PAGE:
Willow may not be the first material most people think of for natural dyeing, but it's certainly versatile. You can dye or "eco-print" fabric with the leaves, stems and bark. But it only occurred to me recently to try marking the fabric with willow charcoal.
This post from last summer shows
how Bill and I make homemade willow charcoal. It's a good use for the
denuded sticks left behind after harvesting the willow bark I need
for dyeing. Most of the charcoal we give as gifts.
I might be keeping a bit more of it now.
After just a few samples of fabric marked with willow charcoal, I'm pretty excited about the possibilities.
The markings on these fabrics are subtle, which I like.
These silks were washed much sooner than I generally wash naturally dyed fabric. I prefer to let it oxidize for a couple of weeks, and will sample that next to see if I can produce bolder marks as well.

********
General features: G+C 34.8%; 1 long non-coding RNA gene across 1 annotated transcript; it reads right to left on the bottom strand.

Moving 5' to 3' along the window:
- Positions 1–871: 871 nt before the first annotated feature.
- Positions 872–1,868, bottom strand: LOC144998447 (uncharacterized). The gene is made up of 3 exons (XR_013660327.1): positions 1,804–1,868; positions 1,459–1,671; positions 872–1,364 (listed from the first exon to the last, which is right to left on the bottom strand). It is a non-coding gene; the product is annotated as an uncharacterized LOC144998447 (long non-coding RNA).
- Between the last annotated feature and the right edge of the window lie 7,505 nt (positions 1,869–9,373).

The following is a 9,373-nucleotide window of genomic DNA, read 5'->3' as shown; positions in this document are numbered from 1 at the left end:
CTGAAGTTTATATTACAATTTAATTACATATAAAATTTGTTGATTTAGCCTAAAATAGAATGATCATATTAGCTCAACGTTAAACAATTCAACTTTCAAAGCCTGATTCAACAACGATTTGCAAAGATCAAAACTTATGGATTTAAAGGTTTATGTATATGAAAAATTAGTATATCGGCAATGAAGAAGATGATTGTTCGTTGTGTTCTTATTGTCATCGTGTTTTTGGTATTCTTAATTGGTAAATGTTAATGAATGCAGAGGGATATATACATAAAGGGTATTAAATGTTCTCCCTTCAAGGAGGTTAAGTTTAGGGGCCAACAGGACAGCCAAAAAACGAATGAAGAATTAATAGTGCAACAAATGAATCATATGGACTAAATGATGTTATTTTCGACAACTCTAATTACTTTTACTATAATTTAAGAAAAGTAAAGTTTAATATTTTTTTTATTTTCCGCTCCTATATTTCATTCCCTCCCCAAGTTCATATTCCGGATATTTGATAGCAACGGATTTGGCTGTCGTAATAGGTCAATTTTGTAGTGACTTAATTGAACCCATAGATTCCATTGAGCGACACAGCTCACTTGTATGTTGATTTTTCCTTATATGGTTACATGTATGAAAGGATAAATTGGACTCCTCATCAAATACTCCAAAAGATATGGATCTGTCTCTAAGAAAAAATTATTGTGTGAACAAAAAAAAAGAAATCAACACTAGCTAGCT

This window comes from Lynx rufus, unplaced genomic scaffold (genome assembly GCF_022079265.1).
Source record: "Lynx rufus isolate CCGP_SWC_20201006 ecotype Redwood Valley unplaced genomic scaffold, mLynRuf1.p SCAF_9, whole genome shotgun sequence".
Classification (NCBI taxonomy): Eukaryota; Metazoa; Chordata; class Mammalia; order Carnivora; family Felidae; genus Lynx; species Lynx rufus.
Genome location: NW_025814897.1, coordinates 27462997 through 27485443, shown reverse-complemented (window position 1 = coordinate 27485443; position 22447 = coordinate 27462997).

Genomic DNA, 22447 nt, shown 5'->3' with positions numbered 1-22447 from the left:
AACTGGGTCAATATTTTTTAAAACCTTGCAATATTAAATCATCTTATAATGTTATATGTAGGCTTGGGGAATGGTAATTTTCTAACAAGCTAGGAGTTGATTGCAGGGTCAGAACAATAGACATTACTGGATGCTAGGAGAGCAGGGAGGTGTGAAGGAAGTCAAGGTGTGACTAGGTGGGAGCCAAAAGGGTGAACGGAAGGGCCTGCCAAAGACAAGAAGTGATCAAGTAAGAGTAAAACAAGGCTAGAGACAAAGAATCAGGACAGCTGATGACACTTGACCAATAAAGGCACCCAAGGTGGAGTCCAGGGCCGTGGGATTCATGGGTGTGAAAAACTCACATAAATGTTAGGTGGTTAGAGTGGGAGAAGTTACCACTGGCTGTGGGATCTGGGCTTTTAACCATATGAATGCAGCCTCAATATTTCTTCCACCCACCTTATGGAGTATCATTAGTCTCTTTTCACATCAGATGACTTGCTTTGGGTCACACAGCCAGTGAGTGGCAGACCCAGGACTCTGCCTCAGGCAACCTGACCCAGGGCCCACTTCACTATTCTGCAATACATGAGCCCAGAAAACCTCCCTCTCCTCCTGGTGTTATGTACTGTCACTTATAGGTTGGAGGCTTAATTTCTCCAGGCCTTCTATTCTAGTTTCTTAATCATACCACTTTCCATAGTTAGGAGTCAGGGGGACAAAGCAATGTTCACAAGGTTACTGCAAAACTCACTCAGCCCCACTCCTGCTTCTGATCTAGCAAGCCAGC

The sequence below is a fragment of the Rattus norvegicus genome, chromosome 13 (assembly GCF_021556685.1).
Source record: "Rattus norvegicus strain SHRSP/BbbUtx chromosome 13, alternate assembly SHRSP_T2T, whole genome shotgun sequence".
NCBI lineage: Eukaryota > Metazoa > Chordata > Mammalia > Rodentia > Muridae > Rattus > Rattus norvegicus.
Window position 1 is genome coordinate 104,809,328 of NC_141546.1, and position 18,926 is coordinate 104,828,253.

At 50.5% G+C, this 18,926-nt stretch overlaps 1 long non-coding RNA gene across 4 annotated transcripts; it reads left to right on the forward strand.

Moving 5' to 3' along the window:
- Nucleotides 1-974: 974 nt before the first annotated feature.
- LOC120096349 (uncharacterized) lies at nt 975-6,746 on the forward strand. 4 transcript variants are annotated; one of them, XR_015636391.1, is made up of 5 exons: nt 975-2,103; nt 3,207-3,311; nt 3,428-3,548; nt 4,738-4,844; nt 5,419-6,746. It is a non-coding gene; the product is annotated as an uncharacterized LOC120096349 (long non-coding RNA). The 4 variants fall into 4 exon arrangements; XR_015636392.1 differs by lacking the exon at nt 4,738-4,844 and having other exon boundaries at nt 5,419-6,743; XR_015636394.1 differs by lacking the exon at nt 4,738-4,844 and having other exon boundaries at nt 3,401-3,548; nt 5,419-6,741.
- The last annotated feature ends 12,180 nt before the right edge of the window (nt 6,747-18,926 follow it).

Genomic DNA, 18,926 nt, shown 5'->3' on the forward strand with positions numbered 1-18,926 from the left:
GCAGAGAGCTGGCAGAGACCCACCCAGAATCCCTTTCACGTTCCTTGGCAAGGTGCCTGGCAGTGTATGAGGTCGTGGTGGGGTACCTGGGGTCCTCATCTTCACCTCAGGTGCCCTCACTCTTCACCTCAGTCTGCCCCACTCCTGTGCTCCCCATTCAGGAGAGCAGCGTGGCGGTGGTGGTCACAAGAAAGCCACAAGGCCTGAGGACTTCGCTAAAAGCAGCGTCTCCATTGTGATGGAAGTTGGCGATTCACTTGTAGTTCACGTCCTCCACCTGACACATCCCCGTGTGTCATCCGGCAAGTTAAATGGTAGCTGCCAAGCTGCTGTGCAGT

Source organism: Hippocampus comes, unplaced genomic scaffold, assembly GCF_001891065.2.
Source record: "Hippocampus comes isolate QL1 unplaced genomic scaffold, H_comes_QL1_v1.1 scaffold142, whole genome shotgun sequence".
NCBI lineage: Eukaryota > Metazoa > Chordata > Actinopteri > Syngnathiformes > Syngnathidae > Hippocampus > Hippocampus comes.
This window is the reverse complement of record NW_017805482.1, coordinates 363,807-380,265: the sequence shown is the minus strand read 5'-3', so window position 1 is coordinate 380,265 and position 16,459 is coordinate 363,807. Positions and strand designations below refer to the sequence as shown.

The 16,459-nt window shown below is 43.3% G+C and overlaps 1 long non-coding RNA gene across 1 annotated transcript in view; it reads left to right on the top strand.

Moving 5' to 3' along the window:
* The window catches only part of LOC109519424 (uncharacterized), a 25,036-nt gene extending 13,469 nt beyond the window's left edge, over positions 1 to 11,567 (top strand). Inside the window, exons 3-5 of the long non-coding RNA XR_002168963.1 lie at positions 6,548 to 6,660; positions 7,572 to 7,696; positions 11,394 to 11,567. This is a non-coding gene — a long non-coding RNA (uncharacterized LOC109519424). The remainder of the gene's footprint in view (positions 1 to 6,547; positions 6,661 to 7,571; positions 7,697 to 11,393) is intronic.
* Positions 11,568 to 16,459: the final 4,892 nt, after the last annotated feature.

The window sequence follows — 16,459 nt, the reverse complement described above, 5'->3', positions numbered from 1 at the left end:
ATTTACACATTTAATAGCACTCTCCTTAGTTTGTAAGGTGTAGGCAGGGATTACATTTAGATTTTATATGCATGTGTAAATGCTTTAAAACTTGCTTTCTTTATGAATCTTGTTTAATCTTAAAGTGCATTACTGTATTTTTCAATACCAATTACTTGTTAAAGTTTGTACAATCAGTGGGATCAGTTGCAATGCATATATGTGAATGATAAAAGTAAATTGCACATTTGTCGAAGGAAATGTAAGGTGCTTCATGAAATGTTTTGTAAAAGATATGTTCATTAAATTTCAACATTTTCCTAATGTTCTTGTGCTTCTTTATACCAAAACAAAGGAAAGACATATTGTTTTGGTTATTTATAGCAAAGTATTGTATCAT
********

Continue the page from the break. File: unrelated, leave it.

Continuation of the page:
Next, I want to sample charcoal marking on fabric pre-treated with a binder. Soy milk is one possibility for a binding agent. But I've just started another set of experiments using trub, the layer of sediment that settles to the bottom of the carboy in homebrewed beer. Bill has been saving the trub for me when he bottles beer. My first test was encouraging, but I'll tell you about that another time.
Instead of beer, tomorrow I'll break out the iron liquor as this dyeing with willow series continues. In the meantime, cheers!